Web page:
People ask what our counterinsurgency strategy was before the surge. Easy: we had none. We were doing nothing but offering the insurgents moving targets. A standard operation for the occupation force in those dark days was patrolling through an alien Sunni neighborhood, waiting for an IED to go off under the lead vehicle or for an RPG or small-arms ambush. When that happens, conventional forces have a grim choice: do nothing, withdrawing while the locals snicker at your dead and wounded, or open fire on everyone in sight. Either way, the insurgents win. If you withdraw, they’ve hit you with impunity and gained respect in the neighborhood. If you open fire on the slums, you kill civilians and make enemies.

Effective counterinsurgency means not relying on massive firepower the way conventional forces are trained to do. The idea is not to fire until you know exactly who you’re up against. It’s the opposite of shock and awe. It’s discipline and patience. Gen. David Petraeus implemented a set of reforms usually called the surge, though they were about tactics more than reinforcements. All he really did was initiate overdue standard counterinsurgency doctrine. He integrated U.S. units with Iraqi forces then sent them out into the neighborhoods. You can’t run any kind of counterinsurgency plan without good street-level intelligence, but Bush’s people wouldn’t admit that there was an insurgency, so they wouldn’t commit to learning about it. Their style was to ignore it and hope it would go away.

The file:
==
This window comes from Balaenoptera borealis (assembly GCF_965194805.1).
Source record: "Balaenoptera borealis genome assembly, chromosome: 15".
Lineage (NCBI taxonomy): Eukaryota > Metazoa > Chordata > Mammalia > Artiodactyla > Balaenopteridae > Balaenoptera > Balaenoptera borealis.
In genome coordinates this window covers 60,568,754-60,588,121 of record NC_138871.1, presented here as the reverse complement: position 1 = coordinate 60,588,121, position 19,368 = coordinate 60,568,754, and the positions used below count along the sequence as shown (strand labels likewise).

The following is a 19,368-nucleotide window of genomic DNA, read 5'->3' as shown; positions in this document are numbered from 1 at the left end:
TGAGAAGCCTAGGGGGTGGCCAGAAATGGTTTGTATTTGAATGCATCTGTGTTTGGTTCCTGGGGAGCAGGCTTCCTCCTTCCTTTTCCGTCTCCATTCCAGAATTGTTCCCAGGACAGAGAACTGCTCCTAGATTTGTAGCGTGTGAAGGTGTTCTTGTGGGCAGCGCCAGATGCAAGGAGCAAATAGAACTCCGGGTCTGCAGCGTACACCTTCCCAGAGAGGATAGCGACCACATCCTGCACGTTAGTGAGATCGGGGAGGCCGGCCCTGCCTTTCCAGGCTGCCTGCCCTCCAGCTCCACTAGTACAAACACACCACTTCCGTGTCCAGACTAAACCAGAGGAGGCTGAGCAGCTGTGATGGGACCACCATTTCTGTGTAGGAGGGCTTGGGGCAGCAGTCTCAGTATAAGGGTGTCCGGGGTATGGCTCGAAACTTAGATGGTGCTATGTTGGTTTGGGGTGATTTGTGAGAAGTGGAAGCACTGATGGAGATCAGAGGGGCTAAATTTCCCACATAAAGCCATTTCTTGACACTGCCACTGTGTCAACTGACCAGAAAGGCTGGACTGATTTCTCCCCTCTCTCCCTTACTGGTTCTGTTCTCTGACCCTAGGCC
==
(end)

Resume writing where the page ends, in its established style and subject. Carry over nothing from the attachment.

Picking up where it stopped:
That’s why Afghanistan went well in the early stages: we didn’t go in trying to turn the Afghans into democrats, but trying to crush the Taliban and al-Qaeda. In Iraq, Bush was dreaming from the start, so the whole effort was doomed.

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  • 1. TJ  |  November 17th, 2008 at 12:50 pm

    The whole period felt someone was doing their best to stealthily destroy the country without stirring up a backlash. Had aliens landed and held a gun to our heads, it coudln’t have been done more effectively.

    So thanks for pointing out who the aliens were. We have seen the enemy, and he is us.